Vestibular Disease in Cats: A Helpful Guide

The grace, balance, and speed of cats is legendary in the animal kingdom – from lions roaming the plains on a hunt to the sleepy tabby perched atop a suburban couch. Masters of movement, it becomes suddenly and immediately obvious when a cat isn’t feeling his best. Uncharacteristic wobbling, head-tilting, or a sudden inability to move in a coordinated way immediately raises red flags for cat owners. There’s one medical culprit that is often the cause in these cases, particularly if the symptoms are rapid-onset: feline vestibular disease.

Owing its namesake to the vestibular system, an inner ear and brain collaboration, vestibular disease (also known as idiopathic vestibular disease) presents as deeply concerning issues that can easily be mistaken for a stroke. In cats, this disorder manifests as a sudden cluster of symptoms that add up to a lack of balance and an inability to orient the body. When it strikes, a cat can go from his normal daily activities to a nearly-prone position on the floor, unable to stand up or orient his eyes to look in one direction.

It also isn’t typically caused or exacerbated by surrounding environment or external causes, which puzzles pet owners that reflexively start looking for reasons. In order to safeguard his overall health, a cat suspected of having vestibular system should be examined by a vet as soon as possible for confirmation.  

What Is Vestibular Disease in Cats?

When a cat comes down with vestibular disease, he won’t slowly start showing symptoms – it will be a sudden occurrence, often going from healthy and well to afflicted in as little as an hour. The symptoms progress as rapidly as they do because of the importance of the vestibular system, which essentially governs the inner ear. In both humans and animals, this system helps not only maintain balance, but allows a sense of acceleration, direction, and positioning as well. Without that biological barometer, a sensitive, evolved-to-hunt animal like a cat is left completely helpless. Even if the last thing he “hunted” was a can of wet food for breakfast, he is still driven by a biological urge to hunt, track, and pounce. The inability to do these can send his primal brain into a panic, and that means his owner will need to stay calm and reassuring to prevent further injury during diagnosis and recovery. 

What Are The Symptoms Of Idiopathic Vestibular Disease in Cats?

When a cat is afflicted by vestibular disease, he will start to show rapid-onset symptoms, which may include any or all of the following:

  • Stumbling or drunk-like movements, particularly when he moved normally only moments or hours prior.
  • Misjudging jumps or spaces when attempting to navigate a room, or walking into objects.
  • Falling off of edges or spaces, such as the top of a couch, which he normally navigates without issue. 
  • Fast, rapid “tracking” glances that present as an involuntary jerking eye movement, called nystagmus. 

If signs like these are observed, it’s important that he be taken to an animal care specialist as soon as possible. While idiopathic vestibular symptoms will eventually resolve on their own, his inability to navigate his environment could leave him temporarily unable to eat, drink, or use the bathroom normally without medication and assistance from his owner.

Ruling Out Look-Alike Issues

No cat owner wants their beloved pet to feel sick or disoriented, and vestibular disease – a problem that typically clears up on its own – is very common in cats. These two facts aren’t always related, however, and what appears at first glance to be an easy-to-deal-with issue could be masking a much deeper feline health concern. Ultimately, only a veterinary professional is qualified to rule vestibular disease in or out in a patient, but these simple filters could speed up the diagnosis:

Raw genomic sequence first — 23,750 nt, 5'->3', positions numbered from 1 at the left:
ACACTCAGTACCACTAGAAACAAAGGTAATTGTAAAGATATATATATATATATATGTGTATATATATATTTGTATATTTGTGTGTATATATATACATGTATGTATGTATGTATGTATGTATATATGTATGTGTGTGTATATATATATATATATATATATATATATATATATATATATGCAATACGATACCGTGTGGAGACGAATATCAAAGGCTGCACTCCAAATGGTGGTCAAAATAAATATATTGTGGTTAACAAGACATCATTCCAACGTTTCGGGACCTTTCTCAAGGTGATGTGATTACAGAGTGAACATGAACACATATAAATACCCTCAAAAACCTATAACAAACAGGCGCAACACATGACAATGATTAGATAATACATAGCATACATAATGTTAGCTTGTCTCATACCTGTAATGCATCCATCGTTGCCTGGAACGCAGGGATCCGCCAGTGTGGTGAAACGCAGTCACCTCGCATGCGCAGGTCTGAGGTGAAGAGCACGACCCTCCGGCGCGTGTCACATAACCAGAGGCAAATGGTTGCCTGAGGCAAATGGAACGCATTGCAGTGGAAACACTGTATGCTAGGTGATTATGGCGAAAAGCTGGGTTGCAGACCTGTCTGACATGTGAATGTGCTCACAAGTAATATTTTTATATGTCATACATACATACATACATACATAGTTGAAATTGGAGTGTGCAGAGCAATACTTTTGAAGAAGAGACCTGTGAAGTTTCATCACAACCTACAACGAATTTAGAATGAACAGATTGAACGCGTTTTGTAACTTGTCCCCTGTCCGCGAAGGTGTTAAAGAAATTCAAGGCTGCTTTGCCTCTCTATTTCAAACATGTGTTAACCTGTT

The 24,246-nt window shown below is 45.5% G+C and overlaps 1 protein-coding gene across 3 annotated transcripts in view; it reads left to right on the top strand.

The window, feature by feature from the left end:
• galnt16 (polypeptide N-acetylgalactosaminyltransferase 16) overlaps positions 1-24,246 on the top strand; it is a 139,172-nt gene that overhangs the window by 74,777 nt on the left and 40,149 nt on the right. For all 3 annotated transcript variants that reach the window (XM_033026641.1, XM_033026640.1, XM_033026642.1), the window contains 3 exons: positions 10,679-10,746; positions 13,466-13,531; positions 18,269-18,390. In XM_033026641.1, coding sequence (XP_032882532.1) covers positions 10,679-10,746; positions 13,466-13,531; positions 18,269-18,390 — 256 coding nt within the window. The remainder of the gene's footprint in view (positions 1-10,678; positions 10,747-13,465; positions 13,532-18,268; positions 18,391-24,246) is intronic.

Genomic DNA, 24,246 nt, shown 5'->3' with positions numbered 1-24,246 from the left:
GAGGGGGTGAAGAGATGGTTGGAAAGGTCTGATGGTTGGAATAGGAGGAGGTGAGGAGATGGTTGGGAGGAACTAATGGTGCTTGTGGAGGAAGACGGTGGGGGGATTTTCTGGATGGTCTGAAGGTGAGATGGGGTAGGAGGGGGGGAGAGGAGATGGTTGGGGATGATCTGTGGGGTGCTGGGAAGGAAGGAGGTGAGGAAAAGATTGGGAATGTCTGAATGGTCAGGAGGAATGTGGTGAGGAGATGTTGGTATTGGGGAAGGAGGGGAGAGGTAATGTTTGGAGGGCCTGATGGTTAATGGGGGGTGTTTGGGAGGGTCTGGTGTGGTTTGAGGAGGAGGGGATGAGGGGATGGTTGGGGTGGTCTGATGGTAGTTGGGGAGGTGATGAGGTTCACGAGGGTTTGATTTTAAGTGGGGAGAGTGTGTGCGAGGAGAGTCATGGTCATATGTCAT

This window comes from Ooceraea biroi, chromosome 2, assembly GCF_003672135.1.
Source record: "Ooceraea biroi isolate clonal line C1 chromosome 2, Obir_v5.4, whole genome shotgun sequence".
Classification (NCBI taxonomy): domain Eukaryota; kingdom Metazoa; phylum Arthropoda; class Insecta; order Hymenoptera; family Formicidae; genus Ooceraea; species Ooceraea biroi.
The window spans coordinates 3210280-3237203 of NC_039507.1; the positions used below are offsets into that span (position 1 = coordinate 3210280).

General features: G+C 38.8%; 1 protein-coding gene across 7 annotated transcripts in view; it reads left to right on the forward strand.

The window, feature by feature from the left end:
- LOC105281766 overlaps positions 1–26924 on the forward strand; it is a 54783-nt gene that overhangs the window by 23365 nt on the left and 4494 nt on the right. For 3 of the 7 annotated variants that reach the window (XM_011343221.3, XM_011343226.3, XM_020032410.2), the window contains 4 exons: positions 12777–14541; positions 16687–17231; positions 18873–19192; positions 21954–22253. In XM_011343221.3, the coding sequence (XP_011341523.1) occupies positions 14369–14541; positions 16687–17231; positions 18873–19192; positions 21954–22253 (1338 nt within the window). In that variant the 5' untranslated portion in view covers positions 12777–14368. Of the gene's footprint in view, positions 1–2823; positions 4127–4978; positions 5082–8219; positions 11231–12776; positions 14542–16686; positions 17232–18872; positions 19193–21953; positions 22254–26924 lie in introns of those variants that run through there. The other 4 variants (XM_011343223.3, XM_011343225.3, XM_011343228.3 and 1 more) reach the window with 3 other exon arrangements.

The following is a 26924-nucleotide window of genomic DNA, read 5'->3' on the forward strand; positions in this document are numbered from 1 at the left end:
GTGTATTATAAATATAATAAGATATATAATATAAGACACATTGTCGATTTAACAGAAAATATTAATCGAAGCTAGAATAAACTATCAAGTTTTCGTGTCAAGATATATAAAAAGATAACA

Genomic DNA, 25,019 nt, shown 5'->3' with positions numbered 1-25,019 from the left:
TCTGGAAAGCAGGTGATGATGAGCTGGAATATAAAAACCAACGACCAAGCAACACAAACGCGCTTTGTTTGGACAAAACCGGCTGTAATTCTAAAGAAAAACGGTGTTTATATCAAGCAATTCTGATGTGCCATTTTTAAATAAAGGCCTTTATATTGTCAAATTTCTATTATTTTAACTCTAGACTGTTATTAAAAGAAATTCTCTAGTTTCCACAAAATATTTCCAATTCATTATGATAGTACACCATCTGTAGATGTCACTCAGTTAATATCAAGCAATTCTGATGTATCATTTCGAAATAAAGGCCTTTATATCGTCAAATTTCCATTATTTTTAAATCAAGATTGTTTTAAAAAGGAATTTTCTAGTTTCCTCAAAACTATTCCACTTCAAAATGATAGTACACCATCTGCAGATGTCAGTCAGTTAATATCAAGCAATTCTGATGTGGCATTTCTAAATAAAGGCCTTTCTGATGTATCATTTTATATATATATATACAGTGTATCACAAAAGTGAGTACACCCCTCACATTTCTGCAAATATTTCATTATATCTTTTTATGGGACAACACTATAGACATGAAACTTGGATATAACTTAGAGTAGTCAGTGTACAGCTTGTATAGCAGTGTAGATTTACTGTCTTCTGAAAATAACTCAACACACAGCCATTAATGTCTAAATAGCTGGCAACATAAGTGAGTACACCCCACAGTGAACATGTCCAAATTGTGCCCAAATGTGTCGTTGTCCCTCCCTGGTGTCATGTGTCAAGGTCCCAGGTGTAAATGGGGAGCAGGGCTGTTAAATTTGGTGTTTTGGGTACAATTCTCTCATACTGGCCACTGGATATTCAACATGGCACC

• How long has he been exhibiting symptoms? Vestibular disease is not gradual or subtle, it will appear in the space of an afternoon and appear to leave a cat nearly, if not fully, incapacitated. If something has been slowing his step or making him clumsy over weeks and months, it may be another issue, such as an inner-ear tumor or brain concern.
  • Has he been eating or ingesting anything unusual? Cats in the wild are known to eat grass to induce vomiting, in turn ridding their bodies of hairballs and other debris. When a cat is indoor only, he may turn to houseplants and floral arrangements to accomplish the same thing. Unfortunately, a number of those common greens and flowers can leave a cat sickened or poisoned, even in a few bites. If a plant is being considered for home decor and it isn’t clear how it will affect a housecat, it’s best to follow the golden rule: when in doubt, don’t leave it out! 
  • Has his environment changed recently? A cat is smaller and much closer to the ground than his human owner, which means chemicals like floor and carpet cleaners have a much more significant impact on his respiratory system. Likewise, perfumes, scented candles, and essential oil diffusers have all been shown to be harmful to cats. When these items deposit fragrance molecules into the air, they land on fur and are licked off and ingested during grooming. If too much is ingested, it can manifest as a poisoning issue that leads to organ failure in felines.
  • Has he caught, fought, or eaten prey animals recently? While a cat is a natural “mouser,” if he captures and attempts to fight or eat a rodent or bird that’s been poisoned, he’ll be poisoned as well. It may take longer to manifest in his system due to his comparative size, but the symptoms may mimic those of vestibular disease in the interim, which is why a diagnostic vet visit is so important.
  • Has his diet or medication changed recently? While it’s unlikely that a new food or medication would have such visibly concerning effects on his balance, it’s also not impossible. Food allergies in cats or an interaction with an existing medication can cause a loss of balance or nausea as easily as a sudden bout of vestibular disease.  

Most of these questions will also be covered in the course of a diagnostic visit at the vet’s, but a cat owner can consider these questions and have answers ready to ensure speedy support. Ruling out other “look-alike” issues with similar symptoms allows for a faster diagnosis and symptom treatment.